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Cops in home with PC to arrest not required to leave on withdrawal of consent

State v. Thomas D. Dowling, 2016AP838-CR, 10/26/16, District II (one-judge; ineligible for publication); case activity (including briefs)

This is an ineffective assistance claim against Dowling’s trial counsel for not moving to suppress evidence obtained after Dowling told police officers–whom his wife had allowed into their apartment–to leave.

A neighbor had called 911 reporting a domestic disturbance, telling police she heard slamming doors, yelling and screaming. The caller was specifically concerned about whether Dowling’s wife was okay. When police knocked on Dowling’s door, it was answered by his wife and a different neighbor who had come over to calm Dowling down. (¶¶4-5).

The wife allowed the police in. The police called Dowling’s name and he emerged from elsewhere in the apartment. He was agitated and apparently intoxicated, and told the officers to leave. They did not, instead separating him from the wife and, after he continued to yell, arresting him for disorderly conduct. (¶¶14-15).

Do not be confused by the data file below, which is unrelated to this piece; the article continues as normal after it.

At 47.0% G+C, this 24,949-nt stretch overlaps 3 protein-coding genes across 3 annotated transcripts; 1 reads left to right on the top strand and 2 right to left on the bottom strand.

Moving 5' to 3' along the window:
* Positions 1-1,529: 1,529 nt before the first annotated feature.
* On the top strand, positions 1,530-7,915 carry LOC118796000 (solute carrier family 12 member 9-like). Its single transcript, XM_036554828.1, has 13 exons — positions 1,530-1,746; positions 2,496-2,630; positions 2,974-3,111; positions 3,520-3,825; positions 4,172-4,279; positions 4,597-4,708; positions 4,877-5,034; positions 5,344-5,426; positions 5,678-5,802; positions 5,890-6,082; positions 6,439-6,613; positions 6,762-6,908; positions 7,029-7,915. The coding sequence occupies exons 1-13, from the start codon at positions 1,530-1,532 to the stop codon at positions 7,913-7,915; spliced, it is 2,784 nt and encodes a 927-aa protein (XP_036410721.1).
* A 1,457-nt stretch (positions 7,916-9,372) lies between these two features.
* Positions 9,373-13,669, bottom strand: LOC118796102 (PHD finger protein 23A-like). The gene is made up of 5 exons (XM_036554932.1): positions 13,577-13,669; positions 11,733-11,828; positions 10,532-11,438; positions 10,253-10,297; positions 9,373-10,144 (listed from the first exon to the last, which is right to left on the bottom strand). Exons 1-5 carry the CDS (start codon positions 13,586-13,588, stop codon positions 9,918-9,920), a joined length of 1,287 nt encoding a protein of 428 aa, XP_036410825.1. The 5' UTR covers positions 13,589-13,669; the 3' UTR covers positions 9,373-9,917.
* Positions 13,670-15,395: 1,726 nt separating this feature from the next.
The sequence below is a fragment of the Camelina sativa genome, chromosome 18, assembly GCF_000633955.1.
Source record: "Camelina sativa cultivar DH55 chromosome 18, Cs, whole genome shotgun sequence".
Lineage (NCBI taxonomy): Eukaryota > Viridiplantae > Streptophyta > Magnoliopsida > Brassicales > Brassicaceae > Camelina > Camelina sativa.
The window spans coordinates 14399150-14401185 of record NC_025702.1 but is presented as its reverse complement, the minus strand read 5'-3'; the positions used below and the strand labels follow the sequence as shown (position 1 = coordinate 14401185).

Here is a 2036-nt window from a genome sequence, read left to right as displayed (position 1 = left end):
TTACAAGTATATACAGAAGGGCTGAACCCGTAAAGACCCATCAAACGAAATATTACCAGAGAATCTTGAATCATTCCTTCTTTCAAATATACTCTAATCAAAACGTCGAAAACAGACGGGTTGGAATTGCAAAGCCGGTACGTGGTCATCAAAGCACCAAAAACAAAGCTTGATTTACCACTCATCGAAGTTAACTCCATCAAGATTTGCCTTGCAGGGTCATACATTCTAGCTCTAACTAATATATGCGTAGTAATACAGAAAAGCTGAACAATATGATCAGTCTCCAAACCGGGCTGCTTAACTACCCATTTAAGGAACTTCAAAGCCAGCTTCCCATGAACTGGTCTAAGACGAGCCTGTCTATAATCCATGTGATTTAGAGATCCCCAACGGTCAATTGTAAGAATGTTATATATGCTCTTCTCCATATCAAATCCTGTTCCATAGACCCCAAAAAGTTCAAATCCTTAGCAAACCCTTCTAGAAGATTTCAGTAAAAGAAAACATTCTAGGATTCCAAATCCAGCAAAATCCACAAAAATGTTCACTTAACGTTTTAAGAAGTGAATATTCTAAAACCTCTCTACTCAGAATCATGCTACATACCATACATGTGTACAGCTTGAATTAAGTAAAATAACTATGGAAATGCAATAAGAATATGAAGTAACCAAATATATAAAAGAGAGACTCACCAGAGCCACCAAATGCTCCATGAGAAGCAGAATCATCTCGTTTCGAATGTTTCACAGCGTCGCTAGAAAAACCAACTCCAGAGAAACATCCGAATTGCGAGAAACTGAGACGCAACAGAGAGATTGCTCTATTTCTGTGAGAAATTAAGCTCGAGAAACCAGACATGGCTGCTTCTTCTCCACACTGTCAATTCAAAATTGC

Dowling contends that his trial counsel should have moved to suppress evidence obtained after he asked police to leave, relying on Georgia v. Randolph, 547 U.S. 103 (2006), which held that where two occupants of a residence are present and one objects to entry by police while the other consents, the objecting occupant’s wishes prevail and police may not constitutionally enter.

The court of appeals takes a curious approach to rejecting Dowling’s claim. It notes good reason to believe Dowling acted in a disorderly manner in the officers’ presence before telling them to leave, and also holds that the officers had probable cause to arrest him even before they encountered him (on account of the neighbors’ reports). (¶26, ¶27). Either of these determinations would seem to dispose of the claim simply and efficiently; the court nevertheless relies on the old (and questionable) saw that defense counsel cannot be ineffective for failing to “argue a point of law that is unclear.” State v. Thayer, 2001 WI App 51, ¶14, 241 Wis. 2d 417, 626 N.W.2d 811. (¶23). The court notes factual differences between this case and Randolphthat police arrested Dowling, rather than search his apartment, and that Dowling objected to their entry not immediately at the threshold but later, once they were already inside. (¶29). Because this case is not factually all fours with Randolph, the court concludes that trial counsel was not required to move to suppress based on that case. (¶32).

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